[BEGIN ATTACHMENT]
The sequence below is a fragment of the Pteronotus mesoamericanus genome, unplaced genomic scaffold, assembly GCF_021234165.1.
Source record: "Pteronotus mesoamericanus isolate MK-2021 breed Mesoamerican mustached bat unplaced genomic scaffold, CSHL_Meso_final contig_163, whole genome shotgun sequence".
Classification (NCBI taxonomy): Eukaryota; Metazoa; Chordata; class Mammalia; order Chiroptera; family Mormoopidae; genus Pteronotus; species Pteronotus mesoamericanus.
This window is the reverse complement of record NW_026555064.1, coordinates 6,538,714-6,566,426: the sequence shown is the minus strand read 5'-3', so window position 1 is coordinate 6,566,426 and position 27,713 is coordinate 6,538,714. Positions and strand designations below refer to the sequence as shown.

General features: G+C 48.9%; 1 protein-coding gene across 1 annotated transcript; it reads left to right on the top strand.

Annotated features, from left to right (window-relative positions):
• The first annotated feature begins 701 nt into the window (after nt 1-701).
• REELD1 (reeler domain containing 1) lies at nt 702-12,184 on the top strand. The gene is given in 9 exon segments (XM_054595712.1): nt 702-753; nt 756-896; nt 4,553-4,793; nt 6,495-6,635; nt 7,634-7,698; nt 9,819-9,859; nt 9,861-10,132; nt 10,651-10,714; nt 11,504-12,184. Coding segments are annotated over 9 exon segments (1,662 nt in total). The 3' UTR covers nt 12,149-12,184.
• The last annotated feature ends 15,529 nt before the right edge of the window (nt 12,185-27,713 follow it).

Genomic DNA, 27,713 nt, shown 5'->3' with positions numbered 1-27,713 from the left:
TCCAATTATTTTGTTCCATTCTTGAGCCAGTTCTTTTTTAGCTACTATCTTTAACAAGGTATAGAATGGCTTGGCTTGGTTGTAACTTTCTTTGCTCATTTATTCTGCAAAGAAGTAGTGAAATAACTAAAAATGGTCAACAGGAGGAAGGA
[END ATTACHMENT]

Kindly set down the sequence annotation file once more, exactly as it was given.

The sequence below is a fragment of the Pteronotus mesoamericanus genome, unplaced genomic scaffold, assembly GCF_021234165.1.
Source record: "Pteronotus mesoamericanus isolate MK-2021 breed Mesoamerican mustached bat unplaced genomic scaffold, CSHL_Meso_final contig_163, whole genome shotgun sequence".
Classification (NCBI taxonomy): Eukaryota; Metazoa; Chordata; class Mammalia; order Chiroptera; family Mormoopidae; genus Pteronotus; species Pteronotus mesoamericanus.
This window is the reverse complement of record NW_026555064.1, coordinates 6,538,714-6,566,426: the sequence shown is the minus strand read 5'-3', so window position 1 is coordinate 6,566,426 and position 27,713 is coordinate 6,538,714. Positions and strand designations below refer to the sequence as shown.

General features: G+C 48.9%; 1 protein-coding gene across 1 annotated transcript; it reads left to right on the top strand.

Annotated features, from left to right (window-relative positions):
• The first annotated feature begins 701 nt into the window (after nt 1-701).
• REELD1 (reeler domain containing 1) lies at nt 702-12,184 on the top strand. The gene is given in 9 exon segments (XM_054595712.1): nt 702-753; nt 756-896; nt 4,553-4,793; nt 6,495-6,635; nt 7,634-7,698; nt 9,819-9,859; nt 9,861-10,132; nt 10,651-10,714; nt 11,504-12,184. Coding segments are annotated over 9 exon segments (1,662 nt in total). The 3' UTR covers nt 12,149-12,184.
• The last annotated feature ends 15,529 nt before the right edge of the window (nt 12,185-27,713 follow it).

Genomic DNA, 27,713 nt, shown 5'->3' with positions numbered 1-27,713 from the left:
TCCAATTATTTTGTTCCATTCTTGAGCCAGTTCTTTTTTAGCTACTATCTTTAACAAGGTATAGAATGGCTTGGCTTGGTTGTAACTTTCTTTGCTCATTTATTCTGCAAAGAAGTAGTGAAATAACTAAAAATGGTCAACAGGAGGAAGGA